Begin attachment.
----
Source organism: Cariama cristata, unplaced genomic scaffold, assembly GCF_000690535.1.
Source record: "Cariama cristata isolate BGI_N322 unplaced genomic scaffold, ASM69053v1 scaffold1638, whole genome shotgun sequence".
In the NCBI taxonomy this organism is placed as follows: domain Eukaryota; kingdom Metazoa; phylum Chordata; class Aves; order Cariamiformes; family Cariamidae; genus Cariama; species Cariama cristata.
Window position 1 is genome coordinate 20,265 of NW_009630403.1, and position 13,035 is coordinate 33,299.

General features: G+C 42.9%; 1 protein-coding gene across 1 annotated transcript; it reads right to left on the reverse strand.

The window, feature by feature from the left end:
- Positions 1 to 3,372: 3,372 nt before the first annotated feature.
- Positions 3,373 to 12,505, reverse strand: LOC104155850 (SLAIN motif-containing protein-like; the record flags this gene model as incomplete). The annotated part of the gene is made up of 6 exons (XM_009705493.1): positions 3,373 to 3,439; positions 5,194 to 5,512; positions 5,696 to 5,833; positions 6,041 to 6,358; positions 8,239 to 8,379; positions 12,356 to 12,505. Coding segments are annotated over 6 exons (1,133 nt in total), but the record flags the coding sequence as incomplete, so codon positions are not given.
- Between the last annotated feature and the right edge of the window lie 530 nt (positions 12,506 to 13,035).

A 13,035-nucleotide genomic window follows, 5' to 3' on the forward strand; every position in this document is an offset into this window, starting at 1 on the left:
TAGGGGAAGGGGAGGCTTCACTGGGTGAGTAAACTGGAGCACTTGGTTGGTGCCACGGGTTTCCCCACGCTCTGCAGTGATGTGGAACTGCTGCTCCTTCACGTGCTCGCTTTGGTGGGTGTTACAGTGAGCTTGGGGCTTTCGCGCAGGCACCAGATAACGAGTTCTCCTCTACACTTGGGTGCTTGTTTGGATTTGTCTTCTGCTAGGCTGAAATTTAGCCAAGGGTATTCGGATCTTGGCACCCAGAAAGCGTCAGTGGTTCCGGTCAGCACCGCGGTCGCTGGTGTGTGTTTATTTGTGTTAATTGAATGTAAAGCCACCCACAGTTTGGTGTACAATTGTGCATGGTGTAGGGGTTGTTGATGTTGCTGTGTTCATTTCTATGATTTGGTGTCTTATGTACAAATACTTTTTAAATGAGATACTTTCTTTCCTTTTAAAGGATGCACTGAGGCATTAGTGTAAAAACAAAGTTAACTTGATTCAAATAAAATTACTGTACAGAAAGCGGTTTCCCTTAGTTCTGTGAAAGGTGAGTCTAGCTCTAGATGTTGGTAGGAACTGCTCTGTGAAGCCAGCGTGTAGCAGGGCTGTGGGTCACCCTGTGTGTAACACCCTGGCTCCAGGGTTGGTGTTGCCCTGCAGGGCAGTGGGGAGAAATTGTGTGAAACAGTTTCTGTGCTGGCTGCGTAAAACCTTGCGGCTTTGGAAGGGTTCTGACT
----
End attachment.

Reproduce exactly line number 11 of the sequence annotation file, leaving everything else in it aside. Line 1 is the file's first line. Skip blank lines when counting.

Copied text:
TAGGGGAAGGGGAGGCTTCACTGGGTGAGTAAACTGGAGCACTTGGTTGGTGCCACGGGTTTCCCCACGCTCTGCAGTGATGTGGAACTGCTGCTCCTTCACGTGCTCGCTTTGGTGGGTGTTACAGTGAGCTTGGGGCTTTCGCGCAGGCACCAGATAACGAGTTCTCCTCTACACTTGGGTGCTTGTTTGGATTTGTCTTCTGCTAGGCTGAAATTTAGCCAAGGGTATTCGGATCTTGGCACCCAGAAAGCGTCAGTGGTTCCGGTCAGCACCGCGGTCGCTGGTGTGTGTTTATTTGTGTTAATTGAATGTAAAGCCACCCACAGTTTGGTGTACAATTGTGCATGGTGTAGGGGTTGTTGATGTTGCTGTGTTCATTTCTATGATTTGGTGTCTTATGTACAAATACTTTTTAAATGAGATACTTTCTTTCCTTTTAAAGGATGCACTGAGGCATTAGTGTAAAAACAAAGTTAACTTGATTCAAATAAAATTACTGTACAGAAAGCGGTTTCCCTTAGTTCTGTGAAAGGTGAGTCTAGCTCTAGATGTTGGTAGGAACTGCTCTGTGAAGCCAGCGTGTAGCAGGGCTGTGGGTCACCCTGTGTGTAACACCCTGGCTCCAGGGTTGGTGTTGCCCTGCAGGGCAGTGGGGAGAAATTGTGTGAAACAGTTTCTGTGCTGGCTGCGTAAAACCTTGCGGCTTTGGAAGGGTTCTGACT